# How do you factor completely x^3 + 4x^2 + 5x + 2?

Feb 10, 2016

${\left(x + 1\right)}^{2} \left(x + 2\right)$

#### Explanation:

The factorization of a polynom of degree 3 is difficult. . There is a formula equivalent to the one of second degree polynoms, but it is very difficult to use. The only way you have is to solve it numerically, or trying numbers by chance. You have turned the solution easy, since -1 is an obvious solution.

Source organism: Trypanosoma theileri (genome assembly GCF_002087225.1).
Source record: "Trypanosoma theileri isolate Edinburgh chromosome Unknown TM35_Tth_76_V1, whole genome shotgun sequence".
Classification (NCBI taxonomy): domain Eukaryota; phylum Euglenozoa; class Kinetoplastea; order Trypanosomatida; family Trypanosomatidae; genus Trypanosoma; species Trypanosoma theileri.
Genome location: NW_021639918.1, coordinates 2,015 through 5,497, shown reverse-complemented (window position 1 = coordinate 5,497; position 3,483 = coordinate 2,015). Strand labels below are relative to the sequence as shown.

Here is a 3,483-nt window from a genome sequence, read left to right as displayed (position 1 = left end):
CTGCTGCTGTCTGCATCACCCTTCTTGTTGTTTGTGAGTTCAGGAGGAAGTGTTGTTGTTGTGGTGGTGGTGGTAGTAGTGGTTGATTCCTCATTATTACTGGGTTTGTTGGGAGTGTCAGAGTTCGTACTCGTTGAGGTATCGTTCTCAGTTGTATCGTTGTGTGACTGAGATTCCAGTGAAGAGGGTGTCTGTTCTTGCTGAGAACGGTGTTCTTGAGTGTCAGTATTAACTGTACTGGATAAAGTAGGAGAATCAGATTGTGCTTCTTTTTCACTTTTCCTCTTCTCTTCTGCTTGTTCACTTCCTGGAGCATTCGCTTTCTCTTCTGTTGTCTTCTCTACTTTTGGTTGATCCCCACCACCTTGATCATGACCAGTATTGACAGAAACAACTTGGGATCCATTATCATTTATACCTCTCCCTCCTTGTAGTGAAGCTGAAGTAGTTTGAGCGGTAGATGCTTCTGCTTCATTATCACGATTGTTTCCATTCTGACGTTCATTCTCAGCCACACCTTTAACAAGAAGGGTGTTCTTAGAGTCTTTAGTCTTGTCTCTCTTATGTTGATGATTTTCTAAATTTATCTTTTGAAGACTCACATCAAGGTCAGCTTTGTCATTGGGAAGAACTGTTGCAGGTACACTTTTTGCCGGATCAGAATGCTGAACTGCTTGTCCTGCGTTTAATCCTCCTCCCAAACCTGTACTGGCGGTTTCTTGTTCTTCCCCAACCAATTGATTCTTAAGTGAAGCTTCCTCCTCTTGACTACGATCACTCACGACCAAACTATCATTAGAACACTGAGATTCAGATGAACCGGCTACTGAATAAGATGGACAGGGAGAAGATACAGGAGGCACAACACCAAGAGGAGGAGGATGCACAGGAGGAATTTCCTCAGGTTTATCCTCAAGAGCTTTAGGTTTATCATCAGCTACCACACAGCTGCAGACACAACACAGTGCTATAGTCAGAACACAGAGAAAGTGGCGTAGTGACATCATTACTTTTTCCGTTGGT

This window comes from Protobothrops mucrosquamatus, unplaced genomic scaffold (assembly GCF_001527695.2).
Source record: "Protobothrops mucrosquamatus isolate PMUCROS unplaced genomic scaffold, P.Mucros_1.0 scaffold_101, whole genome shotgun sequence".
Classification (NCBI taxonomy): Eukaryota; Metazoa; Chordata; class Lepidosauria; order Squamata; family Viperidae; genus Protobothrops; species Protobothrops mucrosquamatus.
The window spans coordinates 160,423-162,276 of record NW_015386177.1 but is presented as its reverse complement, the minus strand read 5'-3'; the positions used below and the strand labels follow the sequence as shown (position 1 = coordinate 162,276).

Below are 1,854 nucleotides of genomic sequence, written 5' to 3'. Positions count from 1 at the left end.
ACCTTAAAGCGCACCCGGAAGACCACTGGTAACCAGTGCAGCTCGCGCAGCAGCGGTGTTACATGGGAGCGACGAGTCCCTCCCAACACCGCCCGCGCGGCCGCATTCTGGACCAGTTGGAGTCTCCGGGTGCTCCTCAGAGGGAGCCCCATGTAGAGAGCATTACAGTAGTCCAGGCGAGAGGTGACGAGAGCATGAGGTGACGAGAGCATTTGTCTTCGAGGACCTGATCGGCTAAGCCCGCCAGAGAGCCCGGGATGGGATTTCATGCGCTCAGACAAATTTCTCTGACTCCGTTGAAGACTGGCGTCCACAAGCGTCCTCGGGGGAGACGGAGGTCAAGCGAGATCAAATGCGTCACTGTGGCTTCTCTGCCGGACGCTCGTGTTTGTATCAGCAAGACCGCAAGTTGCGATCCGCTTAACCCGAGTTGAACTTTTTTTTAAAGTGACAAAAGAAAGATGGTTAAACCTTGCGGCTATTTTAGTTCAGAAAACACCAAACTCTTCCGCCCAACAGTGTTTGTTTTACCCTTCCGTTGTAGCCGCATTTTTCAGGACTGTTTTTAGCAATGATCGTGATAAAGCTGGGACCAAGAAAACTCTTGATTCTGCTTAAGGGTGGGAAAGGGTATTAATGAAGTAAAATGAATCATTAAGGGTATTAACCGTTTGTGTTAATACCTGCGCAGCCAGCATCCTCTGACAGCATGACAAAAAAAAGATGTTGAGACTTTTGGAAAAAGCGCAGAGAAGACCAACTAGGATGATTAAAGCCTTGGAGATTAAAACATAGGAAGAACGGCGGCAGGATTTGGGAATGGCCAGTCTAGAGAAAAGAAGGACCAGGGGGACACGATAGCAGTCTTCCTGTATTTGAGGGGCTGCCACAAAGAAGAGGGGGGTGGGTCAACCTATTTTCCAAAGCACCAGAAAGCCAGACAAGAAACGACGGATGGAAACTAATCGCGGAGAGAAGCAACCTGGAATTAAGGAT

To find the other roots we need to divide ${x}^{3} + 4 {x}^{2} + 5 x + 2$ by $x + 1$:

$\frac{{x}^{3} + 4 {x}^{2} + 5 x + 2}{x + 1}$

=${x}^{2} + \frac{3 {x}^{2} + 5 x + 2}{x + 1}$

=${x}^{2} + 3 x + \frac{2 x + 2}{x + 1}$

=${x}^{2} + 3 x + 2$

Now we can apply thye general formula for a second degree polynom:

$x = \frac{- 3 \pm \sqrt{{3}^{2} - 4 \cdot 2}}{2}$

$x = \frac{- 3 \pm \sqrt{1}}{2}$

$x = \frac{- 3 \pm 1}{2}$

$x = \frac{- 4}{2} \mathmr{and} x = \frac{- 2}{2}$

$x = - 2 \mathmr{and} x = - 1$

So the factorization will be

the product of (x-roots) or

${\left(x + 1\right)}^{2} \left(x + 2\right)$